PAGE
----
RJMAZ wrote:Waterbomber wrote:The proposed windmill charging is not very efficient because windmilling brings a lot of drag. It would be much more interesting to charge through a mecanically linked generator.
As I said, there is little merit to the simple hybrid idea. There are ways that hybrid could work in a limited way and in theory but IMHO we're talking about complex combinations and interactions.
Actually one of the most simple hybrid systems would be to have a turbofan engine and place the electric motor on the same shaft just behind the fan.
The electric motor could then double the speed and thrust of the fan during takeoff. The electric motor can then freespin during cruise running entirely off the gas turbine.
The electric motor can then turn into a generator during descent abd there us your mechanically linked generator. So the gas turbine will be at full throttle during descent but most of the energy is being sucked out by the generator. The electric motor/generator can also provide engine starting and power generation so you wont need an APU.
Such a design would still be 80% fossil fuel 20% electric like a Prius. As cool as this design sounds it won't please the environmentalists.
I much prefer the BMW i3 style hybrid as it is 80% electric and 20% fossil fuel. It has a little 25kw generator with a 9 litre fuel tank to top up the battery with 125kw of electric engine power. That tiny 25kw generator allows the i3 to more than double its electric range. If you are doing only short trips in the i3 the petrol generator does not have to turn on.
Using the the i3 style hybrid in an aircraft would work very well. If the flight was only 500kms long they could do it fully electric. If the flight is 1000kms long the generator has to run for the entire flight. This generator would also provide the emergency reserve fuel. For instance if there is bad weather at the destination airport as soon as they get the call mid flight the generator would then get turned on to start extending range. The generator could be sized to provide 50% of the electrical power required at cruising altitude.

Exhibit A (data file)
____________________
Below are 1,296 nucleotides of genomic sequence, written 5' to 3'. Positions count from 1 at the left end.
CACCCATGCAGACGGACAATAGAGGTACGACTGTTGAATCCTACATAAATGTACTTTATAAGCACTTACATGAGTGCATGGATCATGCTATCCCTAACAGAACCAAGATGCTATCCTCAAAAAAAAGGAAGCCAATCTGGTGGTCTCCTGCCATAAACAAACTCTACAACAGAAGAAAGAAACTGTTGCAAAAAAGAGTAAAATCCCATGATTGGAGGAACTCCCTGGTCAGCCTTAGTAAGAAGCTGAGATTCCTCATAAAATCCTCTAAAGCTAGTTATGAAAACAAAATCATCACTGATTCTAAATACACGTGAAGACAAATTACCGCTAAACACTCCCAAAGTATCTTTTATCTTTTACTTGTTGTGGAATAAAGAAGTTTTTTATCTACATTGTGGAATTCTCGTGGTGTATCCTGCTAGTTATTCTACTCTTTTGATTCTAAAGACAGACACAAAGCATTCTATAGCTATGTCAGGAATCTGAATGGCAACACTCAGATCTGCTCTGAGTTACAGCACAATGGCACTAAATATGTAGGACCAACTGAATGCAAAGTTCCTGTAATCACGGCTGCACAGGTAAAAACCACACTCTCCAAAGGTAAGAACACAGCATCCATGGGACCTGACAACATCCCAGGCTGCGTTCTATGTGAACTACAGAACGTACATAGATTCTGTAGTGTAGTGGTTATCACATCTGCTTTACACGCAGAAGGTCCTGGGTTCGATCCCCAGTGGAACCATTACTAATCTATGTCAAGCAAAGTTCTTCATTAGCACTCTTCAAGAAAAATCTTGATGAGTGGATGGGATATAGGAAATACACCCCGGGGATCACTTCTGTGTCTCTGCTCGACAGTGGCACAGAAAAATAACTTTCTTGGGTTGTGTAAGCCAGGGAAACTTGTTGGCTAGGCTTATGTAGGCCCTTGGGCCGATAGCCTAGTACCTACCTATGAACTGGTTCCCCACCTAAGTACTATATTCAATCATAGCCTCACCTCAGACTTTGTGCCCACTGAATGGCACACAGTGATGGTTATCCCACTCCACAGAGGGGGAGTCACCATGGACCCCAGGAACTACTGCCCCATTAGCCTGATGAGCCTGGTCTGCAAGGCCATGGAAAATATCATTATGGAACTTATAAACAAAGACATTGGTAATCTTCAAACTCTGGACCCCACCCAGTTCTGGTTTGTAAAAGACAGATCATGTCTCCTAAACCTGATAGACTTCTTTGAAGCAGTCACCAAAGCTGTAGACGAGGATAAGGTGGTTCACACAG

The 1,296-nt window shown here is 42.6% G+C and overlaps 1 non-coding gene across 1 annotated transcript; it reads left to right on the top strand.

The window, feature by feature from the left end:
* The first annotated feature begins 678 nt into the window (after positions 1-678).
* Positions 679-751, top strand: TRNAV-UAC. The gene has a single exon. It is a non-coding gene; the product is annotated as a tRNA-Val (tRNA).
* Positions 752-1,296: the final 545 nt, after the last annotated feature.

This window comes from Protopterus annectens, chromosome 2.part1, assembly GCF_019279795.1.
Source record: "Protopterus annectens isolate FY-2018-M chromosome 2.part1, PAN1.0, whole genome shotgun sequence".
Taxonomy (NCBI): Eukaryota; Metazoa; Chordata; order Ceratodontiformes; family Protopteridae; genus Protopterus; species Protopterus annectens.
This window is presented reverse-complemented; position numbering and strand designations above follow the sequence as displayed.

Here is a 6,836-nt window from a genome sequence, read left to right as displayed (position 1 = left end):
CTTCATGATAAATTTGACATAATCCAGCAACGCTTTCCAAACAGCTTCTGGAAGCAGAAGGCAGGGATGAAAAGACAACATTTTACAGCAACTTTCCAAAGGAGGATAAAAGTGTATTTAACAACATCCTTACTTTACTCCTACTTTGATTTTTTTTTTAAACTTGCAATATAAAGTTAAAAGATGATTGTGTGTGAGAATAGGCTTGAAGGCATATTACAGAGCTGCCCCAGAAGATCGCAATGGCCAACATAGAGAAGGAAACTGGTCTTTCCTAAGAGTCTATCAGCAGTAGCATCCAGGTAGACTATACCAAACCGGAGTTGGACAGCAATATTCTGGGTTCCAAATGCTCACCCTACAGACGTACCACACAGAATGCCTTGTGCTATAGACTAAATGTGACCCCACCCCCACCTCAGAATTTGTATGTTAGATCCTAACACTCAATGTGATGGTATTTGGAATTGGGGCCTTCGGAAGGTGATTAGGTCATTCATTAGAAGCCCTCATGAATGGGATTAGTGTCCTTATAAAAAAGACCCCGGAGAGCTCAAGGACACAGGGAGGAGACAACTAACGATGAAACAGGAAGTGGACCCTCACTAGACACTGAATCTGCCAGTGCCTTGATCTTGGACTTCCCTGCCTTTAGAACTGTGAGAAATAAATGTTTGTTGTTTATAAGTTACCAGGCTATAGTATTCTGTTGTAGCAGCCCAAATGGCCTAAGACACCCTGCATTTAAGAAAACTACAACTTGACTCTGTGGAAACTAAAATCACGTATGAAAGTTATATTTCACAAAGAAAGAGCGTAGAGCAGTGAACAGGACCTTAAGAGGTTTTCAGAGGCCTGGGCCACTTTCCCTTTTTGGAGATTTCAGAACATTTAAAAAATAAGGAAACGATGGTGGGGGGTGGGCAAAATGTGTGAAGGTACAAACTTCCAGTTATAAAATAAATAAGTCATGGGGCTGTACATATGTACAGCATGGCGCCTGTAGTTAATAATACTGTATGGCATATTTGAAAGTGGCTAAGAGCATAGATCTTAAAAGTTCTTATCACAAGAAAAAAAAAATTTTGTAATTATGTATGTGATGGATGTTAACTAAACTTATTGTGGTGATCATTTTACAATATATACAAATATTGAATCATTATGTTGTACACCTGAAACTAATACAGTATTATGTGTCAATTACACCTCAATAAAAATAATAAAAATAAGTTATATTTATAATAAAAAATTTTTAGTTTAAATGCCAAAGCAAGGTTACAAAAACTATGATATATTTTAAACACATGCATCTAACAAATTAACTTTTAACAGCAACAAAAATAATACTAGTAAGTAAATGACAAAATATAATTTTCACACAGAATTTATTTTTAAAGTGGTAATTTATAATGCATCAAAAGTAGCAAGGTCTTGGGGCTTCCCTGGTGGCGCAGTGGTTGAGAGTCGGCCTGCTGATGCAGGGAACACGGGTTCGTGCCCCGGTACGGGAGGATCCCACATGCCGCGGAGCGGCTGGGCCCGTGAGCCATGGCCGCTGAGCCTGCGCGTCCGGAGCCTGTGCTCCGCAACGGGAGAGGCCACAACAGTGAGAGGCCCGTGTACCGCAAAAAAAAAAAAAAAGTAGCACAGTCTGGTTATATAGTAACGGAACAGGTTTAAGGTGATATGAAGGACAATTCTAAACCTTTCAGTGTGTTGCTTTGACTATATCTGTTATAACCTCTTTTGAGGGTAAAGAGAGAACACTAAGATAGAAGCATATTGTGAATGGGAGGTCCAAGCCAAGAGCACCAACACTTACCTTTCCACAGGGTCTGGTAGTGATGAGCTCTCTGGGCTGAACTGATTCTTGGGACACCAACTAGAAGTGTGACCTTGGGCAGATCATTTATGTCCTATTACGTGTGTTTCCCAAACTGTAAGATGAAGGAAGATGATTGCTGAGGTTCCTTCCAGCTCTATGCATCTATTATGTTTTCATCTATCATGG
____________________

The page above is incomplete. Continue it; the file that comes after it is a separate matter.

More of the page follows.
These small 50 seat electric prototype aircraft they could simply install a 787 electric APU in the tail. That provides 450kw of electricity and would top up the batteries nicely.
Except that the i3 is an electric car with an optional range extender.
As already discussed, any amount of aircraft can't take off with a battery pack as main source of energy.
The above hybrid with the gas turbine as main energy supply is a challenge as it is to justify.
The ATR72 has 3600kW of total engine output, of which it uses about 75% at cruise. With a range extender APU with 450kW of output you won't get far.